Can the software ModSecurity defend from Brute Force Attacks on PHPmyadmin and WordPress as well?

A particular hosting company providing shared hosting told me that ModSecurity should cover PHPmyadmin and WordPress as well as their Admin area and Cpanel area.

Does it sound plausible to you?

3 Answers 3


mod_security sits in the Apache webserver to offer some level of security for applications hosted on that webserver. Assuming you're talking about shared hosting (as opposed to dedicated or VPS providers), there's no reason their mod_security installation wouldn't be able to protect against attacks against any application installed on their webserver.

That being said, mod_security is highly configurable, so you'd need to check that there's brute force protection for the login pages you care about, and you'll also want to check if mod_security is even enabled for those paths.

Also note that some mod_security rulesets (those looking for SQL injection) are likely to have a very high false positive rate on PHPmyadmin, as they'll look for strings similar to the SQL queries legitimate users might enter into PHPmyadmin.

  • I checked that with the team and was told that mod_security is enabled by default for all customers of the shared hosting plans and that it's rules for protection from BFA PHPmyadmin and WordPress instances exist and all of this isn't changeable. Thanks for clarifying on this. Jan 11, 2018 at 16:07

cPanel already uses modsecurity with OWASP CRS that will do all you are asking and more, if is your own cooking then just add ModSecurity with OWASP CRS v3.0 or later as previous may have lot's of false positives and CRS 3.0 and later already have WP exceptions available and paranoia level 1 to reduce false positives.


For two of the installations I manage (so the more talented coders don't have to delve into more time-consuming server administration), I have some web-facing phpMyAdmin installs locked to IP addresses. When we first installed mod_security, we had the issue of phpMyAdmin triggering the SQL injection mechanisms, because that's how it works: it provides mass updates that change a lot of records at once, and typically not necessarily "safe" operations because it works directly with the database (because that's its job).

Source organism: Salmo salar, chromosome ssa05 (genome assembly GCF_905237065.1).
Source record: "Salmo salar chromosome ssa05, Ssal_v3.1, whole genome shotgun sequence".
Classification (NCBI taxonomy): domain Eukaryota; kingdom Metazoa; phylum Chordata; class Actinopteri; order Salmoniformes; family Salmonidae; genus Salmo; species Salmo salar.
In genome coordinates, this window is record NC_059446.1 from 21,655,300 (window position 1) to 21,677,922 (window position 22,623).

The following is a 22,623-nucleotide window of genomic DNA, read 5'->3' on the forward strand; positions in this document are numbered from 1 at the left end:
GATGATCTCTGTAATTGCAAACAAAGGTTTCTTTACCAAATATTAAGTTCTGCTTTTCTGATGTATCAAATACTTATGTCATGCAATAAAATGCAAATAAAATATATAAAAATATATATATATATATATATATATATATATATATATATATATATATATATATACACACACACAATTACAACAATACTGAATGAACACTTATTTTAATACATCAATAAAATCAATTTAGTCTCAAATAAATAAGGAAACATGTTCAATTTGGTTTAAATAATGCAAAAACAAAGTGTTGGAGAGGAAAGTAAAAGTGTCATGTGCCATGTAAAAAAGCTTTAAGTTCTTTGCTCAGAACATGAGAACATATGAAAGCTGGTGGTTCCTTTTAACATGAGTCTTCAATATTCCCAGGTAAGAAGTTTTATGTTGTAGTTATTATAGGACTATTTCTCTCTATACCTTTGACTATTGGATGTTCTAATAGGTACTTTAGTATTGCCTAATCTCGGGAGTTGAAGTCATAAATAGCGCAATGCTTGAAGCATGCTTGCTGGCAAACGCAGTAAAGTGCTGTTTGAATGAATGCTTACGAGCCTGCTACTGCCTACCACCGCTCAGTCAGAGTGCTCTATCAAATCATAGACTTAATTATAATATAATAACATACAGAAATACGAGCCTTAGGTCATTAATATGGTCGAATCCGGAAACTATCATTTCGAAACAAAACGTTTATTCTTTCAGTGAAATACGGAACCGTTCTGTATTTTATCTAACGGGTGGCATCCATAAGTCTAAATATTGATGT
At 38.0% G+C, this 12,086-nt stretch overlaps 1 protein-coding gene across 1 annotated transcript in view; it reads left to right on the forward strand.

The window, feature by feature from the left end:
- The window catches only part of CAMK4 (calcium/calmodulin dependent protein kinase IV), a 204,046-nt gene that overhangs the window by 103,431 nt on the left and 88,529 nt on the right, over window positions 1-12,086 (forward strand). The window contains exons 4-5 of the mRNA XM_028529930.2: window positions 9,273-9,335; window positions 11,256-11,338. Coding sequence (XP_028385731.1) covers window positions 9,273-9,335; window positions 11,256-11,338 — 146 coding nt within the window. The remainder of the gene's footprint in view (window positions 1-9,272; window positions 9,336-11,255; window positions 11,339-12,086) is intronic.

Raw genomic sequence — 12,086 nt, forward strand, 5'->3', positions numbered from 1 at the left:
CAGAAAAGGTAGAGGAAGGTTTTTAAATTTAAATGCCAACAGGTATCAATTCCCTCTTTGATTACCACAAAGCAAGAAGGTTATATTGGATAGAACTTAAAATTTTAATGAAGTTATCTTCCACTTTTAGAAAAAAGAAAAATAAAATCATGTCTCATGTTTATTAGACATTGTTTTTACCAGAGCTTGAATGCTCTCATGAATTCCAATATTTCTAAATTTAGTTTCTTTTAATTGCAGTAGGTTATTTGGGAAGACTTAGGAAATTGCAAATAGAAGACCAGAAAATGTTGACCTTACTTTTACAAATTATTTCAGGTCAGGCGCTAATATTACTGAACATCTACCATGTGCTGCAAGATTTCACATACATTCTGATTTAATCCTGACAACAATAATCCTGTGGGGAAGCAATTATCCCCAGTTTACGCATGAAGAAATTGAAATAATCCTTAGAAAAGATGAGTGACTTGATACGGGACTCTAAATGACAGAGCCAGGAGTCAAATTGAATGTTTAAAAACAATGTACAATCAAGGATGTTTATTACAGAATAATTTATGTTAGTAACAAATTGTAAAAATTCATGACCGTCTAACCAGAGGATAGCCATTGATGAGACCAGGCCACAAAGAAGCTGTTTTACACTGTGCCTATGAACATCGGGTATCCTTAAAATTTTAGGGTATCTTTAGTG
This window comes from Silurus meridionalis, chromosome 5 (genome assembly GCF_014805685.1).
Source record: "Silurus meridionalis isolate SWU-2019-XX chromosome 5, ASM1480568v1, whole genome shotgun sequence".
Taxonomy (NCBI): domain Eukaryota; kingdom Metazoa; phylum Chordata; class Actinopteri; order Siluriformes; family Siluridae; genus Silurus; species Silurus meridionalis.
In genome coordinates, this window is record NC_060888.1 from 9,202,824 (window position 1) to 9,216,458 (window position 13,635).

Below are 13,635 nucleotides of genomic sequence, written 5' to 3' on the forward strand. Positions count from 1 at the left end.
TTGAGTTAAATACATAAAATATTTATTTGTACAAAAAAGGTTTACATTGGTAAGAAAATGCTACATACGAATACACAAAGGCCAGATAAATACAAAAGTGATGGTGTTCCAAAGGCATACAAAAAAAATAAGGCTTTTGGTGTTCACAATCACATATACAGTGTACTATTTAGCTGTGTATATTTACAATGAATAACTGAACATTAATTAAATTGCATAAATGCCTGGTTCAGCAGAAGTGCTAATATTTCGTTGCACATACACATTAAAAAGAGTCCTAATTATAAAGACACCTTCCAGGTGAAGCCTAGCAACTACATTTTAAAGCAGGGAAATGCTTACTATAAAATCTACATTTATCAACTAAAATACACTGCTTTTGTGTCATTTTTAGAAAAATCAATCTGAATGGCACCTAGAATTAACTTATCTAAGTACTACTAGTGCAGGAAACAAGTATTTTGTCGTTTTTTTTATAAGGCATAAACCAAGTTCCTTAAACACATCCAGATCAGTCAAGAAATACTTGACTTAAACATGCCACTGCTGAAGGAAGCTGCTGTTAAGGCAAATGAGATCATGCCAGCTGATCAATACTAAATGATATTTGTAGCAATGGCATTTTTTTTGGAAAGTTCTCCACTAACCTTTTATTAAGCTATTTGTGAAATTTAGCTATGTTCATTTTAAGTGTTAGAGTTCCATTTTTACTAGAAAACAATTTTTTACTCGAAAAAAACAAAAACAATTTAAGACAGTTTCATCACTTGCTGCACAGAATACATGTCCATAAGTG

Our solution was to lock the installation to the IP addresses of the devs, but we still have an ongoing problem with bots scanning for phpMyAdmin on our server. Rest assured that unless they spoofed the IP address in the Apache file (which isn't impossible, but would take some doing), my bosses ultimately just turned off the SecRuleEngine for the main phpMyAdmin directory and relied on the IP address limitation combined with HTTPS (on a couple of the machines, courtesy of certbot).

While this shouldn't be "the" answer, it's at least a workable one that shouldn't leave you too exposed while you read up on options for mod_security. On my most-hit (but amazingly, least-compromized) Centos 7 machine:

<Directory /usr/share/phpMyAdmin>
   <IfModule mod_security.c>
     SecRuleEngine off
   <IfModule mod_authz_core.c>
       Require ip xxx.xxx.xxx.xxx
       Require ip
       Require ip ::1
   <IfModule !mod_authz_core.c>
     Order Deny,Allow
     Deny from All
     Allow from xxx.xxx.xxx.xxx
     Allow from
     Allow from ::1

Just replace xxx.xxx.xxx.xxx with your own IP address, and it won't allow access to anyone that doesn't have that IP address. And yes, you can call it multiple times, as shown, for other IP addresses.

I'm sure a similar solution is workable on other *nix flavors.

As far as Wordpress, keeping the engine active will prevent SQL injection, but if you have a plugin that triggers it, it's probably because it's not using "safe" inserts such as PDO, and is thus very much more prone to SQL injection itself. I'd recommend disabling those.

But it shouldn't have a problem with installing Wordpress itself, provided the permissions are correct and things like SELinux aren't preventing access.

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